Thanks for staying for a few minutes! Perhaps I can offer you a virtual cup of coffee.
To continue my introduction: from that isolated ranch where I saw little of anyone, let alone a vibrant intellectual world, I somehow wandered into Stanford University seeking a PhD in Physical Chemistry. There I found the Jerry Garcia Band at the Keystone Club, and the vertical world of Yosemite a simple three hours and twenty minutes away.
One could (with much scraping and scrimping) buy a house that needed a lot of work. Redwood and cedar trees could be planted. A young cat could come to the door and make himself at home. And a couple could do the same.
The cat stayed for 19 years before taking his final nap in the back yard. Others (also a dog) eventually found their rest in that yard, which became a California native garden. The laughter of a family filled the remodeled house.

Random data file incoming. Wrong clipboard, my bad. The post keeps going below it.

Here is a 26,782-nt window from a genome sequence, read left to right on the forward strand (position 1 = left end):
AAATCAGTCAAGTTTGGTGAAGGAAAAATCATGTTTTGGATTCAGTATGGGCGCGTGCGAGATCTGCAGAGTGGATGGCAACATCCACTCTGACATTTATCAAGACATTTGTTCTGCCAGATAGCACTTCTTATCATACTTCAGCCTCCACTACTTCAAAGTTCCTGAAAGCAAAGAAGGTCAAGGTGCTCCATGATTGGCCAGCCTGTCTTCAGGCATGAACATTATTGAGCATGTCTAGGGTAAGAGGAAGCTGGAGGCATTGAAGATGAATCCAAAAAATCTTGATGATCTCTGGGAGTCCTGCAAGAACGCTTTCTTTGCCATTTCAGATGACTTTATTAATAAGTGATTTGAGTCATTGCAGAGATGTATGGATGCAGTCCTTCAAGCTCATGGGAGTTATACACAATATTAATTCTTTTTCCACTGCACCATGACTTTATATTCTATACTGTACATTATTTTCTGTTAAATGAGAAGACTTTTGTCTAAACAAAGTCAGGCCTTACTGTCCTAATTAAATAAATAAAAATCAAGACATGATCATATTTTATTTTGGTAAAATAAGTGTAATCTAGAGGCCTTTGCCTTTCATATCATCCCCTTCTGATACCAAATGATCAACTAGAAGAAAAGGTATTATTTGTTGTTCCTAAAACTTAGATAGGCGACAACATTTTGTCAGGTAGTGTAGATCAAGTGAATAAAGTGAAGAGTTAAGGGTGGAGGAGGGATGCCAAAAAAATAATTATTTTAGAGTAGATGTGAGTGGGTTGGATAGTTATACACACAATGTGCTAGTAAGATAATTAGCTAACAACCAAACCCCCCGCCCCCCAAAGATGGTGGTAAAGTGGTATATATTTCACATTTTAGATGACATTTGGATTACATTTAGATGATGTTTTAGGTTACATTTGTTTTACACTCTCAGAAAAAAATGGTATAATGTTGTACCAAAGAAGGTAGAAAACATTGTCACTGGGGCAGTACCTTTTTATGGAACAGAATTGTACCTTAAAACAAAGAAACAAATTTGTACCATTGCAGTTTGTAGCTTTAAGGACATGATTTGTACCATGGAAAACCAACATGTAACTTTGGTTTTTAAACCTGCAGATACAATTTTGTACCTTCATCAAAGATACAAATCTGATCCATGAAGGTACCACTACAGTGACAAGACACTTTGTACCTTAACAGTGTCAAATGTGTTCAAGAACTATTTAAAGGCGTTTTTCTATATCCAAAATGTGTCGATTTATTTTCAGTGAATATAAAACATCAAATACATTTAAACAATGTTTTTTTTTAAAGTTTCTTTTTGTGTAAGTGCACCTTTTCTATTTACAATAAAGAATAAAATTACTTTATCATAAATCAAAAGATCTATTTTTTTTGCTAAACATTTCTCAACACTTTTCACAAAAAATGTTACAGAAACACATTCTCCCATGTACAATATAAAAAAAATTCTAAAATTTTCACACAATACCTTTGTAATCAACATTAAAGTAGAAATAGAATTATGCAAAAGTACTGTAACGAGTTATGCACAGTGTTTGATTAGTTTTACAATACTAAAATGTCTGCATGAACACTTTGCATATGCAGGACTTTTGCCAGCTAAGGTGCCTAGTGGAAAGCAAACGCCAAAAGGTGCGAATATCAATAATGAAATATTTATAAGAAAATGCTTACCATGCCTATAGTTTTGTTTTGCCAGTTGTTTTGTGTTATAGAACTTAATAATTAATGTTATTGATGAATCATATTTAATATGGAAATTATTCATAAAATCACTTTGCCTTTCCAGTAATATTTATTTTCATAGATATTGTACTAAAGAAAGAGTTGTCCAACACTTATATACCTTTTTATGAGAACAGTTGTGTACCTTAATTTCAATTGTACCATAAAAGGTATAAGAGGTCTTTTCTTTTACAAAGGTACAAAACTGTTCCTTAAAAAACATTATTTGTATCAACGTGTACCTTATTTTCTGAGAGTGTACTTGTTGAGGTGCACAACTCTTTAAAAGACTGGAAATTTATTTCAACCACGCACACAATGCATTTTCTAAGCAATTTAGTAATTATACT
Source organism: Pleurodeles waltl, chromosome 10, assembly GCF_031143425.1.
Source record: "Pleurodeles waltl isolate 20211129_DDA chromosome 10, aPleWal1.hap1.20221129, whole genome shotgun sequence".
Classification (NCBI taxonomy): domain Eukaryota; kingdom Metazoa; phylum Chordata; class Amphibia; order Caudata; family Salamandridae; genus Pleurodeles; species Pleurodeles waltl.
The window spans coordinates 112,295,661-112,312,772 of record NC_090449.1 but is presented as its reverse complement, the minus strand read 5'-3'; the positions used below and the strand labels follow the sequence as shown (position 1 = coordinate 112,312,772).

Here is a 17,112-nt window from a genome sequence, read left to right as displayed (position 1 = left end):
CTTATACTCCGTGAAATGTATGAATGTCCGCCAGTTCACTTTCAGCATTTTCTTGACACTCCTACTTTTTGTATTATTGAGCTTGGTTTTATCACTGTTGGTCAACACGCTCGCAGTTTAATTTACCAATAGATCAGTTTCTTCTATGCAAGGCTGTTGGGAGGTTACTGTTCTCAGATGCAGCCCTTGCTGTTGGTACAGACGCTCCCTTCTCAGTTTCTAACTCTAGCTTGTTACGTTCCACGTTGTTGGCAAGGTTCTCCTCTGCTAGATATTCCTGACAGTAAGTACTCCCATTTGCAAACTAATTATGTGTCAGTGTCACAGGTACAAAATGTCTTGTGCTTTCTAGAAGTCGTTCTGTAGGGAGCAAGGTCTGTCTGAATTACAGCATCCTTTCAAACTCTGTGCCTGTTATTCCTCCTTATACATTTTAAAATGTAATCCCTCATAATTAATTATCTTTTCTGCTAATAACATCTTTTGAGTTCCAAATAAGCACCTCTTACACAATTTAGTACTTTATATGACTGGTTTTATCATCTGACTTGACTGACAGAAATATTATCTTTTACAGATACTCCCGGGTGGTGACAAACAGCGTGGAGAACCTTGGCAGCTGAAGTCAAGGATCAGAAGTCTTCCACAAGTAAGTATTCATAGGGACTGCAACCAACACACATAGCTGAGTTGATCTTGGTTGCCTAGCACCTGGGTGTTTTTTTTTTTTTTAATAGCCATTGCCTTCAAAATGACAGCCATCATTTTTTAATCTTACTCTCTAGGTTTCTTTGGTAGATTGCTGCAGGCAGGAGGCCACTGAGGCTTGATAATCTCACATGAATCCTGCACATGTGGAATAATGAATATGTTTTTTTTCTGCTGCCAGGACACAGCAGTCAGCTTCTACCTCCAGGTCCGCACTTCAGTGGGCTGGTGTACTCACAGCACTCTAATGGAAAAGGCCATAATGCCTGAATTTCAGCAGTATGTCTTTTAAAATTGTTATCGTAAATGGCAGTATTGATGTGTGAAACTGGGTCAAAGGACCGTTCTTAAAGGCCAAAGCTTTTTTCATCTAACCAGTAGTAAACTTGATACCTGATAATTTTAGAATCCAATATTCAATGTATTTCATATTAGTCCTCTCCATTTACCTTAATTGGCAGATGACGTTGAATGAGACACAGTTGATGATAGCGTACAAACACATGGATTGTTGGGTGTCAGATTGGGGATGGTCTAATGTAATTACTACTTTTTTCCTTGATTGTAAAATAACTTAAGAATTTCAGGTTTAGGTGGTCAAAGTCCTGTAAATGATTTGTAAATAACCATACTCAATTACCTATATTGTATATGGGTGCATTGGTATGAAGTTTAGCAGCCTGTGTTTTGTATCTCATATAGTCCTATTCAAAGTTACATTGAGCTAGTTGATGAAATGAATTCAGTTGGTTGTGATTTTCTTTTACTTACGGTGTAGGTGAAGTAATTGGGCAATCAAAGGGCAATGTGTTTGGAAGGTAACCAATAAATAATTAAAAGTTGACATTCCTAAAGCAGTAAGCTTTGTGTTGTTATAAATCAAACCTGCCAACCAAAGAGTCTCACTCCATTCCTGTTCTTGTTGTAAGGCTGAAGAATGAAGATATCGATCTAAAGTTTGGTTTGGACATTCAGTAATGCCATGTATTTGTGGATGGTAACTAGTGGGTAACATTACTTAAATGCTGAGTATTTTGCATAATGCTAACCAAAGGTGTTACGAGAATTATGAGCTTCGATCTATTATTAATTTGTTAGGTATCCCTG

The family grew up with the promise of Palo Alto: classical concerts at Stanford, hot dog plays at the Community Center; chickens at the pre-school, a choice of croissants or bagels for breakfast. But the arrow of time takes its trajectory without our input, and the native garden became a memorial to the memory of the woman who designed it.
Today I live in the Santa Cruz area with two adorable cats, a couple of very friendly housemates, and my two wonderful children when they come visit.
In college I enjoyed literature and social science as much as (if not more than) science, and in fact majored in foreign languages (primarily German) for awhile. As I read the gems of nineteenth-century English literature, I imagined some great synthesis of all their wonderful allusions.